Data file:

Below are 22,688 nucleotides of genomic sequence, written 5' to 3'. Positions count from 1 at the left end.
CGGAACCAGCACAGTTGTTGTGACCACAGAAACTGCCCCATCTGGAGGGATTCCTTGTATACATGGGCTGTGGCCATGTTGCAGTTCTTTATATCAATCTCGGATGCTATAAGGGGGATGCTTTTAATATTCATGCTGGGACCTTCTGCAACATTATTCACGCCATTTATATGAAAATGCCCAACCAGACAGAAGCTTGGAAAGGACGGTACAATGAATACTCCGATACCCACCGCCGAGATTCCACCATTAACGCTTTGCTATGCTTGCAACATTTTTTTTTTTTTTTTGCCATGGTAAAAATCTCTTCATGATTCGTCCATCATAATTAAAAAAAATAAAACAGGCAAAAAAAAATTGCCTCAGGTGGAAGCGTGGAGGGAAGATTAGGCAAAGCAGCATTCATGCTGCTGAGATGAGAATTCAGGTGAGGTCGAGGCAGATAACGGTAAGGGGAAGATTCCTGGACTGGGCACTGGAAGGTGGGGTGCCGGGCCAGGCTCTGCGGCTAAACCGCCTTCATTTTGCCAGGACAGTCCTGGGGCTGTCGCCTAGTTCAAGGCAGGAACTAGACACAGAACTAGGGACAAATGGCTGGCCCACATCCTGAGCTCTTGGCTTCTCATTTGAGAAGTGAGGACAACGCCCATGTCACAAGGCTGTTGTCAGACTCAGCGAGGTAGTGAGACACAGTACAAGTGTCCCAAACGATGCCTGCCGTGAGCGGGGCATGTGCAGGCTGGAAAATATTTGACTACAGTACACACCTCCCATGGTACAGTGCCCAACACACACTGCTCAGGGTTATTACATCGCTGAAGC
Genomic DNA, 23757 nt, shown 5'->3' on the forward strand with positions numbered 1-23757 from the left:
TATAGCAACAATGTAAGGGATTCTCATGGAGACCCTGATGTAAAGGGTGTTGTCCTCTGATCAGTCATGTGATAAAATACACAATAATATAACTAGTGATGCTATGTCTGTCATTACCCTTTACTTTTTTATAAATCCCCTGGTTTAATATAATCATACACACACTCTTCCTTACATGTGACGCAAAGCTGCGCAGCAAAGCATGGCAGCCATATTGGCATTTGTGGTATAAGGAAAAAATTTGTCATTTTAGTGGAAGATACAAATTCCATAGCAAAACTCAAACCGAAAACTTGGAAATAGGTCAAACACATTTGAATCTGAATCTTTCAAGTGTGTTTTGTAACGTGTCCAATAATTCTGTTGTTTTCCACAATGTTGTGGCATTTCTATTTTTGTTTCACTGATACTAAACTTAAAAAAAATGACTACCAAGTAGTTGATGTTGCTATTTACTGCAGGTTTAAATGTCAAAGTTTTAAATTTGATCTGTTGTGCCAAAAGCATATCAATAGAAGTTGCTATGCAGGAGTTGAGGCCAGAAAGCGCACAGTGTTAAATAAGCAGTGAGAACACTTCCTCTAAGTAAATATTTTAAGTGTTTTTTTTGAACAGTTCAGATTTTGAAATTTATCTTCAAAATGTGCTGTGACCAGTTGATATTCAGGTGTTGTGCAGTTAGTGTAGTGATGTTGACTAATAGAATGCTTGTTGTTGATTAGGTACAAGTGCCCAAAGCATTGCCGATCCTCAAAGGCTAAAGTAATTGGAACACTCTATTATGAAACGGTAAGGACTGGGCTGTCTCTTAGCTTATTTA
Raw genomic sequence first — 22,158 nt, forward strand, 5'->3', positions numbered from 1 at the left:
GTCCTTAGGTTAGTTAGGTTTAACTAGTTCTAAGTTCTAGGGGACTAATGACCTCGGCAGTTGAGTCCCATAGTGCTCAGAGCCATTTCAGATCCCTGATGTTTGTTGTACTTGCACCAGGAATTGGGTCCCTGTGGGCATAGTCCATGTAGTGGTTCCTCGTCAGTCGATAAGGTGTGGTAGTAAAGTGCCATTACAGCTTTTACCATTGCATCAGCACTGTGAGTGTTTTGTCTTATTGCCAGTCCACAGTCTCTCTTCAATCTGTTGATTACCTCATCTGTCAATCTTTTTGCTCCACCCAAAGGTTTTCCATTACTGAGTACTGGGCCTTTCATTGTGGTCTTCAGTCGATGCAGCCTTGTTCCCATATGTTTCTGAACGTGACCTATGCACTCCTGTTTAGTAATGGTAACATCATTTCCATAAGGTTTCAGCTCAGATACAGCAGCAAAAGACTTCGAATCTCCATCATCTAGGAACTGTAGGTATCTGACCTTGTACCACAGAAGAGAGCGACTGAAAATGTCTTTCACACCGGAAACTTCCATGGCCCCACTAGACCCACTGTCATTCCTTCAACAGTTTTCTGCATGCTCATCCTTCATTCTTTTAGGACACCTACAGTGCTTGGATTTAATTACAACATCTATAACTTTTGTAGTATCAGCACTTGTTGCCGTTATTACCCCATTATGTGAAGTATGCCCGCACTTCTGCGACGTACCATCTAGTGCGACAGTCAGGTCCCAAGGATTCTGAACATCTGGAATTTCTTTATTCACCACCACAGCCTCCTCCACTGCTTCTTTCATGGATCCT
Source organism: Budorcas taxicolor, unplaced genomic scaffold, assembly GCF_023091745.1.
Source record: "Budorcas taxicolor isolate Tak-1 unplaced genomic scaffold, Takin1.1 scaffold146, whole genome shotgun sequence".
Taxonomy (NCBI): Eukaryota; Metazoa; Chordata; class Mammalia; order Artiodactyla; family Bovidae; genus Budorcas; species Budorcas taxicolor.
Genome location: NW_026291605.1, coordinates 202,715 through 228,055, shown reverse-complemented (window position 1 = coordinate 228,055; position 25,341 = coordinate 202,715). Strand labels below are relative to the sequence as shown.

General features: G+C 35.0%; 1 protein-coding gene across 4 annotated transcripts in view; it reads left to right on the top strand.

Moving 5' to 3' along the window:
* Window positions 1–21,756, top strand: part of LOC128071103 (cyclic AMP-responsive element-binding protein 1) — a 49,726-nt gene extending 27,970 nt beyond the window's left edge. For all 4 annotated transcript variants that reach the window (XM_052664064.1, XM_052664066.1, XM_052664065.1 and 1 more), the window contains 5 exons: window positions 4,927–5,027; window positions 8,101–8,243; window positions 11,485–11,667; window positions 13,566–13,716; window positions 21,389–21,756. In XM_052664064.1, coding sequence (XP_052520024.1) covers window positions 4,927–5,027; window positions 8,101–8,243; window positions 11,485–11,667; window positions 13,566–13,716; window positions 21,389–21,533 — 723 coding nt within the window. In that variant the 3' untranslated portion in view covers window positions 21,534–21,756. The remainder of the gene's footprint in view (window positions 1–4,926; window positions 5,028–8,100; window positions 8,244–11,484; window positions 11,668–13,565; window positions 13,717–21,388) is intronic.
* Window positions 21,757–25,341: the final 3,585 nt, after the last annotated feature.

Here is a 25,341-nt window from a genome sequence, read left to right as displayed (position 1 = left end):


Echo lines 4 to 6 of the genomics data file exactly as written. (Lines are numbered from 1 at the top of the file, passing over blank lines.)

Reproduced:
TATAGCAACAATGTAAGGGATTCTCATGGAGACCCTGATGTAAAGGGTGTTGTCCTCTGATCAGTCATGTGATAAAATACACAATAATATAACTAGTGATGCTATGTCTGTCATTACCCTTTACTTTTTTATAAATCCCCTGGTTTAATATAATCATACACACACTCTTCCTTACATGTGACGCAAAGCTGCGCAGCAAAGCATGGCAGCCATATTGGCATTTGTGGTATAAGGAAAAAATTTGTCATTTTAGTGGAAGATACAAATTCCATAGCAAAACTCAAACCGAAAACTTGGAAATAGGTCAAACACATTTGAATCTGAATCTTTCAAGTGTGTTTTGTAACGTGTCCAATAATTCTGTTGTTTTCCACAATGTTGTGGCATTTCTATTTTTGTTTCACTGATACTAAACTTAAAAAAAATGACTACCAAGTAGTTGATGTTGCTATTTACTGCAGGTTTAAATGTCAAAGTTTTAAATTTGATCTGTTGTGCCAAAAGCATATCAATAGAAGTTGCTATGCAGGAGTTGAGGCCAGAAAGCGCACAGTGTTAAATAAGCAGTGAGAACACTTCCTCTAAGTAAATATTTTAAGTGTTTTTTTTGAACAGTTCAGATTTTGAAATTTATCTTCAAAATGTGCTGTGACCAGTTGATATTCAGGTGTTGTGCAGTTAGTGTAGTGATGTTGACTAATAGAATGCTTGTTGTTGATTAGGTACAAGTGCCCAAAGCATTGCCGATCCTCAAAGGCTAAAGTAATTGGAACACTCTATTATGAAACGGTAAGGACTGGGCTGTCTCTTAGCTTATTTA
Raw genomic sequence first — 22,158 nt, forward strand, 5'->3', positions numbered from 1 at the left:
GTCCTTAGGTTAGTTAGGTTTAACTAGTTCTAAGTTCTAGGGGACTAATGACCTCGGCAGTTGAGTCCCATAGTGCTCAGAGCCATTTCAGATCCCTGATGTTTGTTGTACTTGCACCAGGAATTGGGTCCCTGTGGGCATAGTCCATGTAGTGGTTCCTCGTCAGTCGATAAGGTGTGGTAGTAAAGTGCCATTACAGCTTTTACCATTGCATCAGCACTGTGAGTGTTTTGTCTTATTGCCAGTCCACAGTCTCTCTTCAATCTGTTGATTACCTCATCTGTCAATCTTTTTGCTCCACCCAAAGGTTTTCCATTACTGAGTACTGGGCCTTTCATTGTGGTCTTCAGTCGATGCAGCCTTGTTCCCATATGTTTCTGAACGTGACCTATGCACTCCTGTTTAGTAATGGTAACATCATTTCCATAAGGTTTCAGCTCAGATACAGCAGCAAAAGACTTCGAATCTCCATCATCTAGGAACTGTAGGTATCTGACCTTGTACCACAGAAGAGAGCGACTGAAAATGTCTTTCACACCGGAAACTTCCATGGCCCCACTAGACCCACTGTCATTCCTTCAACAGTTTTCTGCATGCTCATCCTTCATTCTTTTAGGACACCTACAGTGCTTGGATTTAATTACAACATCTATAACTTTTGTAGTATCAGCACTTGTTGCCGTTATTACCCCATTATGTGAAGTATGCCCGCACTTCTGCGACGTACCATCTAGTGCGACAGTCAGGTCCCAAGGATTCTGAACATCTGGAATTTCTTTATTCACCACCACAGCCTCCTCCACTGCTTCTTTCATGGATCCT